As the union finance minister Nirmala Sitaraman presented the Union Budget on February 1 recently, India’s education sector looked at her with hopeful eyes. The pandemic has strongly affected the education sector and people from the sector are hoping that the budget will give that much needed boost to the industry. Swar Makhija of Elets News Network takes a look at the views of Edtech companies on the budget 2022-23.
The Union Budget was presented by Union Finance Minister Nirmala Sitharaman on February 1, 2022.
The education sector saw more indulgence and push in technology and e-learning. EdTech sector, which has seen tremendous growth during the pandemic, has a very strong opinion on the budget. Swapnil Dharmadhikari, the Director and Founder of Splashgain Technology Solutions Pvt. Ltd. said, “FM Nirmala Sitharaman has mentioned a digital university being developed to provide students with world-class quality education with ISTE Standards.” He further added that this will help students to learn by being in the comfort of their homes, from anywhere. “Expanding the PM eVidya scheme from 12 to 200 channels will bring in a regional inclusion for students across the country, and the move is applaud-worthy.”
Commenting on the budget offerings in the education sector, Managing Director and CEO, Schoolnet India Ltd. RCM Reddy, said, “I welcome the announcements for the education sector. The focus on digital learning, as well as the provision of enhanced learning aids through the PM e-Vidya scheme will give a new impetus to strengthening the school education system.”
Sriram Subramanian, Co-founder and CEO of Clever Harvey felt that the capping of long term capital gain surcharge will surely go a long way. Clever Harvey is an ed-tech platform and they recently raised funds for the expansion of Edtech in India. “ The government’s move to cap the long- term capital gains surcharge at 15%. It will go a long way towards ensuring investor confidence not just in startups but in equity generally.” He was happy with the offerings in the vocational field. He said, “We appreciate the special focus on creative vocational fields like animation, graphics, and game design in this year’s budget.” He further mentioned that one area where the budget fell short of expectations is the ongoing disparity in GST rates applied to physical and digital learning materials.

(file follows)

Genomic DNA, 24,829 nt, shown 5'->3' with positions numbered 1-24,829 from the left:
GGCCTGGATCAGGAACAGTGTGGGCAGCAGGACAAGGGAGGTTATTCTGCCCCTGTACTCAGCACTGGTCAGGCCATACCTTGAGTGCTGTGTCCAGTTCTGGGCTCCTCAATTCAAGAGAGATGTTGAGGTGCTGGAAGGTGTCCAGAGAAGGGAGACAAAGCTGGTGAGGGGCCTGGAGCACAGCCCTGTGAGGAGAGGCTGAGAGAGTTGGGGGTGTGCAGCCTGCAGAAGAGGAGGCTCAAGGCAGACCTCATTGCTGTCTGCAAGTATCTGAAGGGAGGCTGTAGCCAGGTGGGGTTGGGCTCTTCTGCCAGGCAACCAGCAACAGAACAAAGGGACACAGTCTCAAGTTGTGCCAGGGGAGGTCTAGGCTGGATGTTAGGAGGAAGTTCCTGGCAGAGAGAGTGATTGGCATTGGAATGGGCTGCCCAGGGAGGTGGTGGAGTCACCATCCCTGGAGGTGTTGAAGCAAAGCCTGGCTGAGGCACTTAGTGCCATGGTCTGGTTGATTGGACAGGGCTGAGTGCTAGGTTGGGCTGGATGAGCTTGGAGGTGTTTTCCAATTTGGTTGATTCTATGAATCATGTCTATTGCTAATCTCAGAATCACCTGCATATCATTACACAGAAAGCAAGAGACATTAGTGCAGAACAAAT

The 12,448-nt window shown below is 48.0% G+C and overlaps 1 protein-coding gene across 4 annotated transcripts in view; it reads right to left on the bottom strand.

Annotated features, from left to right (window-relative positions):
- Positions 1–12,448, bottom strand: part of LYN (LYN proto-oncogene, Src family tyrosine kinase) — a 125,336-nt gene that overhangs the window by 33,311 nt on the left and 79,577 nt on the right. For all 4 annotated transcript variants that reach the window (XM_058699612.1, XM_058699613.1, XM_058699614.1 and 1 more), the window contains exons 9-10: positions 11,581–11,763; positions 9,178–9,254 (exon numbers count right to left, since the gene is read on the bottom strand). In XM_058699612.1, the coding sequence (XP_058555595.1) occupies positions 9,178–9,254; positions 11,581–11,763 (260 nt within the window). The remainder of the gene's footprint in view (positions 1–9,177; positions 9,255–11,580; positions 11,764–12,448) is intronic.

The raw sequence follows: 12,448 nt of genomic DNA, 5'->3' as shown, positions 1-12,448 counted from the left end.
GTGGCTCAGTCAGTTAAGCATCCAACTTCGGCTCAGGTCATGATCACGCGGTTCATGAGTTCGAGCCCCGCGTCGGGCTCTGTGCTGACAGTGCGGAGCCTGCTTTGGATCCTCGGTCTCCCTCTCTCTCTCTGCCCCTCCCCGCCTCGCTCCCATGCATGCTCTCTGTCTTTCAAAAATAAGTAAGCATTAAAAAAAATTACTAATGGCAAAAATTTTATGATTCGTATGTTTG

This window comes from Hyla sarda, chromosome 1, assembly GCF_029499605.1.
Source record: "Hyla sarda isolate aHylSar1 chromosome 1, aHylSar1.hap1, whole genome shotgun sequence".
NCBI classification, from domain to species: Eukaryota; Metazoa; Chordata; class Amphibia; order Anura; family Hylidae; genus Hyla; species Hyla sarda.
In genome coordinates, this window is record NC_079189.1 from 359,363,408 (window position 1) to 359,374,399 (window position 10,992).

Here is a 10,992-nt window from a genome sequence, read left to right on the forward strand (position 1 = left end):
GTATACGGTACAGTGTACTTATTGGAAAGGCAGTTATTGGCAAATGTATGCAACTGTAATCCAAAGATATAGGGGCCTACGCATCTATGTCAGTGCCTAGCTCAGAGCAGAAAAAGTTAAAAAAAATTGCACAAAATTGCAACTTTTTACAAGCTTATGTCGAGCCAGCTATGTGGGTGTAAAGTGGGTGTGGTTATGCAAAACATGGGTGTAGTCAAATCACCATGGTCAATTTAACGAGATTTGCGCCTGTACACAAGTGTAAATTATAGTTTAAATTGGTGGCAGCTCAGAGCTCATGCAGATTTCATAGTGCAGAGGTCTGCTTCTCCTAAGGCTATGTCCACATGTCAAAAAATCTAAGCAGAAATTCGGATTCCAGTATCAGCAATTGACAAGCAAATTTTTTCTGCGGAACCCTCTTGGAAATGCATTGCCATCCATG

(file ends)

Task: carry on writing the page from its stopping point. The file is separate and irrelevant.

We asked the CEO and President of Infinity Learn, Ujjwal Singh, on how this budget is better than last year. He said, “The Budget 2022-23 has an inclusive approach. We are pleased that the government has recognized the importance of digital learning provided by the EdTech companies in India. The extension of the PM eVIDYA initiative 12 to 200 TV channels will give the segment the requisite boost.” He added, “Education specifically has taken a new direction that has made technology- based learning, whether online or blended, indispensable for our education systems.”
CEO of Globus Infocom Ltd. Kiran Dham, said, “The government’s budget 2022 announcement included steps to push online education via having digital universities with 200 channels and providing education in multiple regional languages which will facilitate supplementary learning and help the education ecosystem to deliver world-class education to learners.” She added that the expansion of “One Class One TV Channel” will help in tackling the continued learning even in a pandemic. We, being a part of this industry, do look forward to the positive impact this will make.
Jai Decosta, Founder and CEO of K12 Techno Services Pvt. Ltd. said, “ The FM and the Central government have given more emphasis on digital education. The acknowledgment of the loss of formal education of the students especially from the government schools due to the pandemic induced lockdown and infusion of the expertise of foreign universities to strengthen the fintech and mathematics education in the Indian education system is a good proposition.”
He further added, “Aggressive initiatives to promote and collaborate with private players might help the government to reduce further education loss for the students from economically challenged backgrounds.” Decosta feels that the overall budget failed to provide direction to private education players especially in the K12 segment. ”The budget doesn’t offer GST exemption or special provisions for Private schools to borrow funds from banks at concessional rates. Since this was highly required and expected from this budget, therefore it was a bit disappointing to notice the FM did not factor these in her Budget planning.”
Raj Mruthyunjayappa, President- India, Anthology Inc. stated “The Centre’s proposal to set up a Digital University to develop and provide access to digital education tools for the masses is a big win for the sector. The fact that the Digital University will have programmes in different Indian languages is highly encouraging. To be built on a hub and spoke model, by stitching collaborations with some of the best institutions in the country, the University looks designed to meet modern-day requirements.”